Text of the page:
Anyway, I was going to wait a couple weeks before I introduced some corpus activities in class, but I decided this was a fine time to introduce and demonstrate a very basic use of a corpus. The two sections using this particular coursebook are relatively high level, and I was pleased to notice some students quite quickly grasping (through their asking of questions about what they were seeing) that corpora offer information about the target language that they wouldn’t get in a dictionary/grammar, and certainly not in their coursebook.

Call for Contributions: New Ways in Teaching With Corpora (deadline: September 3rd)

This seems to keep getting delayed / postponed. Perhaps not enough submissions? Perhaps not enough appropriate submissions. I don’t know. But if you were thinking of writing something, but got too busy or didn’t finish in time, then Good News, the new deadline is September 3rd.

Call for Contributions: New Ways in Teaching With Corpora

TESOL International Association is seeking submissions for a volume about classroom applications of corpora.

They are looking for straightforward, practical things that can be done with corpora.

I think the deadline was originally in the middle of May, but it seems to have been extended to July 15.

Check out the link above for more info about what kinds of submissions are appropriate and how to submit.

Against the Capitol I met a lion, Who glared upon me, and went surly by

It is, I believe, generally accepted that who can be used to refer to animals (or at least some animals, or at least under certain conditions). Thus, Merriam-Webster’s online dictionary has this entry (I’ve outlined the key part in red):


However, Merriam-Webster’s online learner’s dictionary has this entry:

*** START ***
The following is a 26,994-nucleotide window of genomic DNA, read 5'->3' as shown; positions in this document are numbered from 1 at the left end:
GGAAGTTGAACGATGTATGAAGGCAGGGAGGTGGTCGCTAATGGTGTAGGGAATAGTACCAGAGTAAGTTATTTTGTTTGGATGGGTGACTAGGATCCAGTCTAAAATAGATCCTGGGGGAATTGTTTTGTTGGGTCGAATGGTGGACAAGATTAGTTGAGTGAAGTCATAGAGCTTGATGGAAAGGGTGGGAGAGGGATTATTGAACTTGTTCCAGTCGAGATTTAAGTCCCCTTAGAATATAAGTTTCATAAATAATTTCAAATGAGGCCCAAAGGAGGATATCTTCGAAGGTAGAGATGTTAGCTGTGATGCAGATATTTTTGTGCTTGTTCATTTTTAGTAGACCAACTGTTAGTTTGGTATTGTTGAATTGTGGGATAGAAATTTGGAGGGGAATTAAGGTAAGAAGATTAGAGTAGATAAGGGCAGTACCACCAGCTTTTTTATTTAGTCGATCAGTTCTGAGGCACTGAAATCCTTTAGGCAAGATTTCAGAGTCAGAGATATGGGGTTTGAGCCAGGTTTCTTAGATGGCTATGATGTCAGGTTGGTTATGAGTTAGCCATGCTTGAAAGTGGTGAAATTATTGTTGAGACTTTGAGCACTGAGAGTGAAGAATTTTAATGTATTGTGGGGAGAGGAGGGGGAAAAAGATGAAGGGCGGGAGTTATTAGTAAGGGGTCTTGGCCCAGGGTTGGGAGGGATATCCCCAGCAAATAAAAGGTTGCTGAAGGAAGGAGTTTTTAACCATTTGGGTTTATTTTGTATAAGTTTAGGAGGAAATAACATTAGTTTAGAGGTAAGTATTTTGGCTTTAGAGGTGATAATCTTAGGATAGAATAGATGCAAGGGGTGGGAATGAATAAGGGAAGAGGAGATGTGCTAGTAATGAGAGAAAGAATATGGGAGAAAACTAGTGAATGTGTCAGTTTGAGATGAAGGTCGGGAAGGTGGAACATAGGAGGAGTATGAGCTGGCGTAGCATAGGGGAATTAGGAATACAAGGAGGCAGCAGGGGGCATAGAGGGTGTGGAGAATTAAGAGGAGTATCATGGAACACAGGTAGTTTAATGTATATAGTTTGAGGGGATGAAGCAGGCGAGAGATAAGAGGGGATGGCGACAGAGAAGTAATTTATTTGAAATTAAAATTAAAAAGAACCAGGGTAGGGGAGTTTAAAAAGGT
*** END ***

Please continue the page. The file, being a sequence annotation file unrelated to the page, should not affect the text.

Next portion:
No mentions that who can be used for animals. And it isn’t only MW. I checked six learner’s dictionaries and none of them said this was acceptable, or an option. This isn’t a huge deal, necessarily, but it can lead to confusion if, say, this has been taught as a ‘rule’ and then students read graded readers where the ‘rule’ is broken without any consequence (search for horse who, fish who, or monkey who in the Lextutor graded reader corpus, for example). Of course, there are tons of sources where students might encounter who being used for animals.

This came up because a student of mine had written “I don’t want a dog who is so big” and a peer suggested it should be which. And that’s FINE. It can be which :-). Or that :-). But it can also be who :-D.

For teachers who like to do consciousness raising or language awareness activities, this kind of situation provides opportunities for discussions of things like what if you read/hear some language in real life that doesn’t seem to match what the dictionary/grammar guide says, analyzing  lines of ‘controversial’ lexicogrammar patterns, or formulating ideas about why people choose to use who, or which, or maybe that in different circumstances (does it seem ok for certain animals but not others? is it special for pets? does it change the meaning/tone/nuance?).